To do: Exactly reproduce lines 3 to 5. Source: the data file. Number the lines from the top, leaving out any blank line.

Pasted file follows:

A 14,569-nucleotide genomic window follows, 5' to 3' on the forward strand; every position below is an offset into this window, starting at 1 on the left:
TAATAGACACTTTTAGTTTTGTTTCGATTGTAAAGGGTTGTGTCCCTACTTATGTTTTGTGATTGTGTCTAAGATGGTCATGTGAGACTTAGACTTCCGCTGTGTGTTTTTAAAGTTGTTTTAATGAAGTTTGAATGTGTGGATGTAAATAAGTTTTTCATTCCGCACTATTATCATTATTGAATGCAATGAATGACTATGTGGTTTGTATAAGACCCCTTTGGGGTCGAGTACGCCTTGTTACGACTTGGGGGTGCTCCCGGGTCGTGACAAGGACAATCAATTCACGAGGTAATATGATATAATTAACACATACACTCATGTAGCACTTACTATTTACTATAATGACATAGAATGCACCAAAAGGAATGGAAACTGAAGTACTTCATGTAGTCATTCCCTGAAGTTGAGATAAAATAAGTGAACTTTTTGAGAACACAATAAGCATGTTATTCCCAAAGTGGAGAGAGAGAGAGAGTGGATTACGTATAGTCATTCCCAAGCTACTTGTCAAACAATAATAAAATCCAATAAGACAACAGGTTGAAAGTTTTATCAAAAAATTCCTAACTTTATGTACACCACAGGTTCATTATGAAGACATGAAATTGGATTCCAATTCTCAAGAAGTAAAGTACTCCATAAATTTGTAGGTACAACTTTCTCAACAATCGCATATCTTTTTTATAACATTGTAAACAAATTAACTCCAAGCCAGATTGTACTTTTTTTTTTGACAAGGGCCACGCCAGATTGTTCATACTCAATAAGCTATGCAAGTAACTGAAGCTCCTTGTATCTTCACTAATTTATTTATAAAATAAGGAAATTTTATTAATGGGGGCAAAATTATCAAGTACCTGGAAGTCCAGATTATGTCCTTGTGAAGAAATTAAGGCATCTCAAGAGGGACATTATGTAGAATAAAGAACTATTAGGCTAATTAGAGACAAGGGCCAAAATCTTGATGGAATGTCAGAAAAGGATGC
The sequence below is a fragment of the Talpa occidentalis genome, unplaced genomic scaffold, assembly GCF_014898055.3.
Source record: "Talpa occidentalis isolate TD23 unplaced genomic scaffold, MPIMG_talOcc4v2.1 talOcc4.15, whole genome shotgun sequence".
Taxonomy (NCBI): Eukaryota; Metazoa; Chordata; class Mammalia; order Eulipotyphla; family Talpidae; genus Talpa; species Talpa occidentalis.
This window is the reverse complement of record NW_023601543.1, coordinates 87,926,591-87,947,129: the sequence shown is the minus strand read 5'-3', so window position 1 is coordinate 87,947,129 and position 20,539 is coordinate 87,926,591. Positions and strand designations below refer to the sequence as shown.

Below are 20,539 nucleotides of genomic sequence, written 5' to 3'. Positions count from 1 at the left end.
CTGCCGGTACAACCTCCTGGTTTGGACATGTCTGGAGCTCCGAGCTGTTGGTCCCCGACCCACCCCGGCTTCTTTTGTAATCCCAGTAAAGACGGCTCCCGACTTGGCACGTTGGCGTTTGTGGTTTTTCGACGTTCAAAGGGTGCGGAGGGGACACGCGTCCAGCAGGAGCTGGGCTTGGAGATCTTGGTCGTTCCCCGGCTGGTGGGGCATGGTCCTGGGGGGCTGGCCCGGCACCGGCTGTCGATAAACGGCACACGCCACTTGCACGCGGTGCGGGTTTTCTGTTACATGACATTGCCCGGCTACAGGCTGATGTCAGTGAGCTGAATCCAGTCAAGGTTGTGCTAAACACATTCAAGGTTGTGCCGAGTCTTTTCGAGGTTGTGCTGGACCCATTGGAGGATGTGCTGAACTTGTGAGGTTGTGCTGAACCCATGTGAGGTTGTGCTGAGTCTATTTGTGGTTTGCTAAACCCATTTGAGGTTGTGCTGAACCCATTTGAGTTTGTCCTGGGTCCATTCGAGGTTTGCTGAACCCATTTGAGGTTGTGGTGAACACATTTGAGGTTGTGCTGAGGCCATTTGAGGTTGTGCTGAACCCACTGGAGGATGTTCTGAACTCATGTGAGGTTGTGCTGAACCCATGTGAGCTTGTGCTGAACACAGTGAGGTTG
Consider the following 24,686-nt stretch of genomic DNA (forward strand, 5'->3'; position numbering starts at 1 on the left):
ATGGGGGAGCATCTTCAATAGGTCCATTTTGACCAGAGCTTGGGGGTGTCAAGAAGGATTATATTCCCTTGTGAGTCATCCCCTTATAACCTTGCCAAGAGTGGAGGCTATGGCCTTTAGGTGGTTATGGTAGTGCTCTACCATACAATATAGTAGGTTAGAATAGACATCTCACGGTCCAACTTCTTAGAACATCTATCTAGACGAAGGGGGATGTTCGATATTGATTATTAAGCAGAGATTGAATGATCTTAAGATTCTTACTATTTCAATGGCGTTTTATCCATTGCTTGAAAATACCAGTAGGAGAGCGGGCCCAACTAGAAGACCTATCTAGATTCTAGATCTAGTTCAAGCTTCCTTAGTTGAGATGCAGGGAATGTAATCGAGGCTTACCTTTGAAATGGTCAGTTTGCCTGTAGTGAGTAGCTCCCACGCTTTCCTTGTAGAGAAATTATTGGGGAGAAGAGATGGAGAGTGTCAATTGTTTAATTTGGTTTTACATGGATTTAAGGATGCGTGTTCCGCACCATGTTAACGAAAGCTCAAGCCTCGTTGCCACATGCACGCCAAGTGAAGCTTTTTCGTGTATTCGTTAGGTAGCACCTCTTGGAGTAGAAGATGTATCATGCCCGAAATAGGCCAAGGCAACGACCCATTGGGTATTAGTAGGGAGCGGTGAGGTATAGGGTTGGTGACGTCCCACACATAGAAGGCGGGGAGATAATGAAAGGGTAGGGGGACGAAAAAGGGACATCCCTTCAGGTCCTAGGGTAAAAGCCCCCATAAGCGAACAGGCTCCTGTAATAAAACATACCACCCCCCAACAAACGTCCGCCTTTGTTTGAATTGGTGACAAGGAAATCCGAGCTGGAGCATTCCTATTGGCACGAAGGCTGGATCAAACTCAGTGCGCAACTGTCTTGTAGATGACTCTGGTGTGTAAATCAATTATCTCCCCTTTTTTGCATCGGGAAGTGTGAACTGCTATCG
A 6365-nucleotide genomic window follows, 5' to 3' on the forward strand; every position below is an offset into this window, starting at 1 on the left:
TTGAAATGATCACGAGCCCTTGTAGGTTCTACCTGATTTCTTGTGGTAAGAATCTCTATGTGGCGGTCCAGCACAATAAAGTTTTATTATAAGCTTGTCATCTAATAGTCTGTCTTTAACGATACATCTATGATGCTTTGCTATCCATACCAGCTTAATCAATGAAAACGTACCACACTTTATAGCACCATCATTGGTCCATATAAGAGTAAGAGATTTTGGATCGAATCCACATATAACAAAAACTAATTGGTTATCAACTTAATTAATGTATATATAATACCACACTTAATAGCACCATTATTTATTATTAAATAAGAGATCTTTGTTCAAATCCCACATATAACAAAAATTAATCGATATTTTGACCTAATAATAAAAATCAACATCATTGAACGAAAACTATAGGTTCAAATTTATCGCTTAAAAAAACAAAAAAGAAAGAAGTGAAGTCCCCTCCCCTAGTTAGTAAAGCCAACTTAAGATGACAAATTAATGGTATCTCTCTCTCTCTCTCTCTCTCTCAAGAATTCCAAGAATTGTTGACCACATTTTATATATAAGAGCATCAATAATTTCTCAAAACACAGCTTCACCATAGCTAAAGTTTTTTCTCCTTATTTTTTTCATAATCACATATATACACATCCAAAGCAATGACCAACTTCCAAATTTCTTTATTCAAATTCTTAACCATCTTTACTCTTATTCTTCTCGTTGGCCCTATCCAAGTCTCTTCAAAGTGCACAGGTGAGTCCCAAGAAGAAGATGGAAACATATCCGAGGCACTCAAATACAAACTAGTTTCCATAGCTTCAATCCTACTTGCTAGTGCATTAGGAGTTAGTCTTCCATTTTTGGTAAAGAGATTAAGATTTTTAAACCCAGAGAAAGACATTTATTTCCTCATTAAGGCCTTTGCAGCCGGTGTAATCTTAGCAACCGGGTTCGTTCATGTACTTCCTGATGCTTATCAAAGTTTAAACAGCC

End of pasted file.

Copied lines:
The sequence below is a fragment of the Talpa occidentalis genome, unplaced genomic scaffold, assembly GCF_014898055.3.
Source record: "Talpa occidentalis isolate TD23 unplaced genomic scaffold, MPIMG_talOcc4v2.1 talOcc4.15, whole genome shotgun sequence".
Taxonomy (NCBI): Eukaryota; Metazoa; Chordata; class Mammalia; order Eulipotyphla; family Talpidae; genus Talpa; species Talpa occidentalis.